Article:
New York & Co.

Ambitious could be one of way of describing New York & Co. Inc.’s digital plans.

The company has several initiatives going as it plays catch-up with some of its tech-savvier retail competitors.

“I think as a retail industry we’ve been very behind the scenes in terms of understanding what it takes,” said Chau Banks, executive vice president, chief information officer and channel integration at New York & Co., of the work involved in implementing digital initiatives. “The path has taken us probably a little bit longer than some because we’ve not always been the first one out in terms of looking at new technology, but it’s moving very positive for us in terms of some of the results we’ve seen.

Banks spoke Wednesday during the annual Etail West conference in Palm Desert, which wraps up Thursday.

Technology is seen as a key tool as the company looks to reach and connect with its customers better across its base of 462 stores — one-third of those outlets — and online shop, the latter of which has seen 450 percent growth from $100 million in sales three-and-a-half years ago.

Part of improving customer connections is in relevant product with special collections.

The New York-based retailer said in February it would begin the rollout of collections designed around some of its most loyal customers. The first drew inspiration from research scientist and public health professor Dr. Roblena E. Walker, who has been shopping from the retailer for more than 20 years. In April, New York & Co. plans to announce a celebrity collaboration.

“Part of this is really beginning to create personas where a customer can associate with our brand in terms of the lifestyle and where she aspirationally wants to be able to evolve but really still be able to serve up affordable product for customers in our space,” Banks said.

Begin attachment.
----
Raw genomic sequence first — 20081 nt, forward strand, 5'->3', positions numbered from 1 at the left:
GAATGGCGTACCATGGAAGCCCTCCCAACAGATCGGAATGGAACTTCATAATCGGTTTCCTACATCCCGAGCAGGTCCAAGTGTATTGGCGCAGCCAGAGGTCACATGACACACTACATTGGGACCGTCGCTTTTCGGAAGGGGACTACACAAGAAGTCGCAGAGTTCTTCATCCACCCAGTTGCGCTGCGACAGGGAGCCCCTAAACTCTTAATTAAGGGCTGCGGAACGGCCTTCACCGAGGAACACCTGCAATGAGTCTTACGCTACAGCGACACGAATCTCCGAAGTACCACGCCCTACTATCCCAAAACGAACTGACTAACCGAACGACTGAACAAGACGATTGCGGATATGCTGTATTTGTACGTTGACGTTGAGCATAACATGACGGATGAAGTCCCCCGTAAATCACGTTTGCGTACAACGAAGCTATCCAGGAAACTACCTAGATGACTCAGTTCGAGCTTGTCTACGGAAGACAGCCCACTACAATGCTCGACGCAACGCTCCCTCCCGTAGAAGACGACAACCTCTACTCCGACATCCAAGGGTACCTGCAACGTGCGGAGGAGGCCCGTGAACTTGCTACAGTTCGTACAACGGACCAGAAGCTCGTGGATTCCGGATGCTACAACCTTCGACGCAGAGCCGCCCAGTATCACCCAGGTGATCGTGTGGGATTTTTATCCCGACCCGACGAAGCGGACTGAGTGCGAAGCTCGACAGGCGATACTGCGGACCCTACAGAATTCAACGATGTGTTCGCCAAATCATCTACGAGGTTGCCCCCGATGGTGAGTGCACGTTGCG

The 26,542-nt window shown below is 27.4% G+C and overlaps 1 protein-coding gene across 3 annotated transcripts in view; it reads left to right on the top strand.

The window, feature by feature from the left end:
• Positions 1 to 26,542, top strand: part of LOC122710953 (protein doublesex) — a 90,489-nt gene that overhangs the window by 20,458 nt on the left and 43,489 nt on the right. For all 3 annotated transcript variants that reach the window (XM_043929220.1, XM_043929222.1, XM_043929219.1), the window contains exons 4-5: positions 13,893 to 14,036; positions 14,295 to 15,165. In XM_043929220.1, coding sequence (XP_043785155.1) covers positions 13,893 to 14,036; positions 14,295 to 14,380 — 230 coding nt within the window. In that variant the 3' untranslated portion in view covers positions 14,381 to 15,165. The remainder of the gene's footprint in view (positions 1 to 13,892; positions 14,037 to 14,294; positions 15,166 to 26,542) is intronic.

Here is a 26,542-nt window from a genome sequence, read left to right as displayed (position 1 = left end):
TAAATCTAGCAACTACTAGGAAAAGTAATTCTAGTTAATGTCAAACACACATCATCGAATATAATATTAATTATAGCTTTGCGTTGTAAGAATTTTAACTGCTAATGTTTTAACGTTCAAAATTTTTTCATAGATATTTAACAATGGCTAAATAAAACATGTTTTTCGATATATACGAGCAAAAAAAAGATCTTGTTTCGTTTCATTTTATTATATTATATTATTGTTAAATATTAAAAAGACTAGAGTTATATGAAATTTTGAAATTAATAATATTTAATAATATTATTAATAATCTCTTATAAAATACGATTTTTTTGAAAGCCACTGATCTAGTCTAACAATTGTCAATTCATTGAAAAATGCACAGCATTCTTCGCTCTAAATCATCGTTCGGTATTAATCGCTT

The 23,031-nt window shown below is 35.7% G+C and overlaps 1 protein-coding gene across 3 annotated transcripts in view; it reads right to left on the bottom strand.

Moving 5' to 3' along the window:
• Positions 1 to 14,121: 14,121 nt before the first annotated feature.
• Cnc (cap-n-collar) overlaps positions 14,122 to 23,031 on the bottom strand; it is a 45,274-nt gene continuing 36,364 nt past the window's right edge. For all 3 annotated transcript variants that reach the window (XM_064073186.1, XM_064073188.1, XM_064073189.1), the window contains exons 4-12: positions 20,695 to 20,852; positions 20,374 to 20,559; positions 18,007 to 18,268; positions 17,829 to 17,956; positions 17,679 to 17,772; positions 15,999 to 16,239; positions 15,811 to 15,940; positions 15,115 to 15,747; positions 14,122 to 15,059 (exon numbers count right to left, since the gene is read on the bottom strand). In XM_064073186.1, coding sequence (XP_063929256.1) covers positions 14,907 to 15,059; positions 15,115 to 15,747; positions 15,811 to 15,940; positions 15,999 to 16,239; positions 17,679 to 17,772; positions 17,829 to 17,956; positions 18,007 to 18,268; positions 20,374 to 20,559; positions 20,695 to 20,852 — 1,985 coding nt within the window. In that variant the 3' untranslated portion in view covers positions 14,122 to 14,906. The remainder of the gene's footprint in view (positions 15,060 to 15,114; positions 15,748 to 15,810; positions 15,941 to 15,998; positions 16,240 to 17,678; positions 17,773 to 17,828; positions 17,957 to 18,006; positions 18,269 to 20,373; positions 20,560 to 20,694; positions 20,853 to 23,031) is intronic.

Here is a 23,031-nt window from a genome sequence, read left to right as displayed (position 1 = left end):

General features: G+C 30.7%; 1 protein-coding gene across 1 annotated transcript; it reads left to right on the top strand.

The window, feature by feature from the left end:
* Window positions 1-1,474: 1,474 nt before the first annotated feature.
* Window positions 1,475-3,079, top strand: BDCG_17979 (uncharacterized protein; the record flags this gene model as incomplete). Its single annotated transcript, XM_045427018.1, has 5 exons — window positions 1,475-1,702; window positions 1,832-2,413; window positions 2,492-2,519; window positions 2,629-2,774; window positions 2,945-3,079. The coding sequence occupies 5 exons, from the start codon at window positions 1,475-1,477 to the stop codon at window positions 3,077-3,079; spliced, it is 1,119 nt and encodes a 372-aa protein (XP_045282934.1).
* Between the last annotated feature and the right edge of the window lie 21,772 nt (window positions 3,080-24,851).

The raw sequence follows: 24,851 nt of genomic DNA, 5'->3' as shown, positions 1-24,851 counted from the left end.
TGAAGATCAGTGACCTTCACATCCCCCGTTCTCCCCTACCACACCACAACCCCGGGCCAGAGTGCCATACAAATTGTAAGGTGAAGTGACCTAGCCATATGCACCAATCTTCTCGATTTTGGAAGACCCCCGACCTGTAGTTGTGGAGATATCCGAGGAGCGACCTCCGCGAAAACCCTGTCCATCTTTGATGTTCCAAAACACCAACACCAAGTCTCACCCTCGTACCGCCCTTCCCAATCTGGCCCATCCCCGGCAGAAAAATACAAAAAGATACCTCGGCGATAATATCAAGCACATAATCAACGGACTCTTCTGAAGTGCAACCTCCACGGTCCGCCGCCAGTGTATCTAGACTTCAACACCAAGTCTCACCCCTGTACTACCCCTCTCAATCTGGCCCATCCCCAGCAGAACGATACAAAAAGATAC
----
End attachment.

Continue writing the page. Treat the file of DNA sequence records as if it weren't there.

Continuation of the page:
Banks has largely served as a conduit between the New York & Co. board and internal executive teams since her arrival three-and-half years ago to help define a clear strategy for the business moving forward when it comes to implementing tech.

That has translated into significant investments in mobile commerce along with tests of in-store kiosks at nine U.S. stores, one of those in Burbank, Calif. Customers can use the kiosks to look up product information and do price scans.

Beacons is another area being tested in select stores, which has so far been seen as a traffic driver into doors with the retailer now looking at next steps.

With a customer base that skews from 18- to 45-year-olds, it’s a broad age range and for the younger or more digitally savvy customers, digital marketing via social networks is also being tested.

The prospects around subscription boxes, dynamic pricing and being able to nimbly change or extend sale pricing and bringing the outlet channel online are additional areas of exploration for the company.

Banks is also interested in virtual reality and augmented reality, the applications of which for New York & Co. could mean virtual fitting rooms, for example.

“It is about building a technology strategy or a game plan to have innovation as our top priority and that really means…investing and testing new technologies because as a 100-year-old retailer, we don’t want to continue to let technology get so far out of reach,” Banks said. “Technology is becoming more commercially available and really less expensive, so more affordable so we can take advantage and do some proof of concept and be able to roll things out more quickly than traditionally.”

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